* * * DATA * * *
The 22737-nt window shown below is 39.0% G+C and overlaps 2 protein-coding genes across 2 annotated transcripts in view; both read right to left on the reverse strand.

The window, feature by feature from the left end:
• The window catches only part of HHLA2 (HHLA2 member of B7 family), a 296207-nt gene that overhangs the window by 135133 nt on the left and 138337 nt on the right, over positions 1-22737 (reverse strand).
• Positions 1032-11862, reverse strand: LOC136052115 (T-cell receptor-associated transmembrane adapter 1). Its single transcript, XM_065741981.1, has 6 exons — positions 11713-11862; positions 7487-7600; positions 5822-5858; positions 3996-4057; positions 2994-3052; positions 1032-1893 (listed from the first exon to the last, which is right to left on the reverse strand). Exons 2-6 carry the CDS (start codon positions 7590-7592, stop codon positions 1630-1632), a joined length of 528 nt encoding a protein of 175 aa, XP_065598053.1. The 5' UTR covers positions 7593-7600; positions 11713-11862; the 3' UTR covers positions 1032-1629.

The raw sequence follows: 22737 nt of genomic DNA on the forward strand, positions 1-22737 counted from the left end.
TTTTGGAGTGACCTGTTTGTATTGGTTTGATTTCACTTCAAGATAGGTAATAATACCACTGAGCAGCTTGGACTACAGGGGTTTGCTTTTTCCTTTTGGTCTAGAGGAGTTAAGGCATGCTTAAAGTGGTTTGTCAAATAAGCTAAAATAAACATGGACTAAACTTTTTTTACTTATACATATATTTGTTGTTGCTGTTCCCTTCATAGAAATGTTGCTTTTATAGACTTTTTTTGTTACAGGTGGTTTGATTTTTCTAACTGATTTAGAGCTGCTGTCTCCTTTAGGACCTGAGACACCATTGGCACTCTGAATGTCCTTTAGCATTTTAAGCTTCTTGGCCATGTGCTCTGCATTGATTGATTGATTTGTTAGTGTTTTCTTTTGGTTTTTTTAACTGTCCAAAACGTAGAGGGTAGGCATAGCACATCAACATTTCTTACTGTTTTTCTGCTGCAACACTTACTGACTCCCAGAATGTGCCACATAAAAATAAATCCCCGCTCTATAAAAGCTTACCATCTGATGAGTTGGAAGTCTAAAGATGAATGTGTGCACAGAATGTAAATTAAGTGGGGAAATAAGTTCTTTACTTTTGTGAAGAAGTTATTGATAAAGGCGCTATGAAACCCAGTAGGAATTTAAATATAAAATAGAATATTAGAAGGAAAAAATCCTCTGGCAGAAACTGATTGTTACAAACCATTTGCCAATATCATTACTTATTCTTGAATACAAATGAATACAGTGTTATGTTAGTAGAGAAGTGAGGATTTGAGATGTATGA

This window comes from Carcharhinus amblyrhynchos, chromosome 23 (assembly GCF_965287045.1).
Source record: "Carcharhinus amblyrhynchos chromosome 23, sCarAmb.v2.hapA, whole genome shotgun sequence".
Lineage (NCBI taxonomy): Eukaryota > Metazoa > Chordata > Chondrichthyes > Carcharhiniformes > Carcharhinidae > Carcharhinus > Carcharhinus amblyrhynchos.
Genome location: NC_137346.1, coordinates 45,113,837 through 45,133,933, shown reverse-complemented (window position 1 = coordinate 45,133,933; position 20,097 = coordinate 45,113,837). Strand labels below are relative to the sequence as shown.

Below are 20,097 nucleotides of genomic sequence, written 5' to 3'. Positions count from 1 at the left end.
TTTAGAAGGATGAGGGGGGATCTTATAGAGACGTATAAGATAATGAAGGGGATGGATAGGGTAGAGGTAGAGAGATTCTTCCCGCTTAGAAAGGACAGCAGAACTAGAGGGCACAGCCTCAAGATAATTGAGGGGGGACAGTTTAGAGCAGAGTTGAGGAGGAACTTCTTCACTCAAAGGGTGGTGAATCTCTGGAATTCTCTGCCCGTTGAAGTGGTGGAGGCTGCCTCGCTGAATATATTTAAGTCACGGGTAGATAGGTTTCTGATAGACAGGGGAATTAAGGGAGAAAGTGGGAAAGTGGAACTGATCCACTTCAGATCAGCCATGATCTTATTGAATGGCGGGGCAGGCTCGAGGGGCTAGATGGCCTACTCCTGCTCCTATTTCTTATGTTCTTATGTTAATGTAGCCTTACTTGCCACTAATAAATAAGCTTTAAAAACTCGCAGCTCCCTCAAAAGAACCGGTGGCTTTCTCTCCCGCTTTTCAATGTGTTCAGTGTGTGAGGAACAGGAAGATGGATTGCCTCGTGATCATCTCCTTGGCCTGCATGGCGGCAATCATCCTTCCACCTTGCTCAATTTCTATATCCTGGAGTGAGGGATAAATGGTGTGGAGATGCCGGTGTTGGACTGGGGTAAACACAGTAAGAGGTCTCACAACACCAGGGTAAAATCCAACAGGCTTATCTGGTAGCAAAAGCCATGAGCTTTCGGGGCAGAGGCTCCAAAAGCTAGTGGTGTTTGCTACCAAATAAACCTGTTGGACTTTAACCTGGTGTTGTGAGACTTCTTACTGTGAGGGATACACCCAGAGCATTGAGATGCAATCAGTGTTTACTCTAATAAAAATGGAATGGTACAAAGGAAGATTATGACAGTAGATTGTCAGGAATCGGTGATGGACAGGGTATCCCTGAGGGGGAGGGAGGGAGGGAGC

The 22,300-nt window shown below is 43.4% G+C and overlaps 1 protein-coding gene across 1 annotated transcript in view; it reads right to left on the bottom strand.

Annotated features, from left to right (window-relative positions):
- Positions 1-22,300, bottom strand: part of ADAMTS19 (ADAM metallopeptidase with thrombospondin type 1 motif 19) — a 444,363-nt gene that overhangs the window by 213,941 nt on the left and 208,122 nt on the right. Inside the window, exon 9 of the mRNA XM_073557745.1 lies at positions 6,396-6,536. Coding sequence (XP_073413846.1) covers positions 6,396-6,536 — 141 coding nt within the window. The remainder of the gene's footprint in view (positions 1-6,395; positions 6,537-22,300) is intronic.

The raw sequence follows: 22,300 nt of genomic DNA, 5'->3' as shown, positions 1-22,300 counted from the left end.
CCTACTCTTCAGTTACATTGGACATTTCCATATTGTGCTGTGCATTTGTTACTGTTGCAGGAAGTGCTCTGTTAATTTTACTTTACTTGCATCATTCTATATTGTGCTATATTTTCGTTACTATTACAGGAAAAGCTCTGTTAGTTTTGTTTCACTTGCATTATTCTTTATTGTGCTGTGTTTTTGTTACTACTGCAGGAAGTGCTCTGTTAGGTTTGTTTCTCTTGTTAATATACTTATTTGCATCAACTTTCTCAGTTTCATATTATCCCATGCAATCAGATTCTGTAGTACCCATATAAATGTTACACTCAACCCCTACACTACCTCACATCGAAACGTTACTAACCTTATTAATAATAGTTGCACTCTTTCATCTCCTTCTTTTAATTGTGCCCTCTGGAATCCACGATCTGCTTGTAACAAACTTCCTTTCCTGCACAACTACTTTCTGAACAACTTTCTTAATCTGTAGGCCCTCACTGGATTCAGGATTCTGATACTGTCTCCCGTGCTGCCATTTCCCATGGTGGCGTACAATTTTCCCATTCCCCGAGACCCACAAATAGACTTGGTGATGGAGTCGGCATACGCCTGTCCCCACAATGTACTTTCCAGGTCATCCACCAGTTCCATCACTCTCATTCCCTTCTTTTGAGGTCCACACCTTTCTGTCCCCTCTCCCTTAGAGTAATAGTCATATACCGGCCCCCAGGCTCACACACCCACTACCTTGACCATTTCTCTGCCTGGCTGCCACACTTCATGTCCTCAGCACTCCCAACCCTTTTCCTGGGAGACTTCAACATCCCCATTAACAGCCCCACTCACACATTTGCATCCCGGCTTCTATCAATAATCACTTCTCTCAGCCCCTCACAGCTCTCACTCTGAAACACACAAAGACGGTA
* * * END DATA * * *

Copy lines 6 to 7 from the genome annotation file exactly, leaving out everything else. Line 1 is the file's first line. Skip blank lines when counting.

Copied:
TTTTGGAGTGACCTGTTTGTATTGGTTTGATTTCACTTCAAGATAGGTAATAATACCACTGAGCAGCTTGGACTACAGGGGTTTGCTTTTTCCTTTTGGTCTAGAGGAGTTAAGGCATGCTTAAAGTGGTTTGTCAAATAAGCTAAAATAAACATGGACTAAACTTTTTTTACTTATACATATATTTGTTGTTGCTGTTCCCTTCATAGAAATGTTGCTTTTATAGACTTTTTTTGTTACAGGTGGTTTGATTTTTCTAACTGATTTAGAGCTGCTGTCTCCTTTAGGACCTGAGACACCATTGGCACTCTGAATGTCCTTTAGCATTTTAAGCTTCTTGGCCATGTGCTCTGCATTGATTGATTGATTTGTTAGTGTTTTCTTTTGGTTTTTTTAACTGTCCAAAACGTAGAGGGTAGGCATAGCACATCAACATTTCTTACTGTTTTTCTGCTGCAACACTTACTGACTCCCAGAATGTGCCACATAAAAATAAATCCCCGCTCTATAAAAGCTTACCATCTGATGAGTTGGAAGTCTAAAGATGAATGTGTGCACAGAATGTAAATTAAGTGGGGAAATAAGTTCTTTACTTTTGTGAAGAAGTTATTGATAAAGGCGCTATGAAACCCAGTAGGAATTTAAATATAAAATAGAATATTAGAAGGAAAAAATCCTCTGGCAGAAACTGATTGTTACAAACCATTTGCCAATATCATTACTTATTCTTGAATACAAATGAATACAGTGTTATGTTAGTAGAGAAGTGAGGATTTGAGATGTATGA

This window comes from Carcharhinus amblyrhynchos, chromosome 23 (assembly GCF_965287045.1).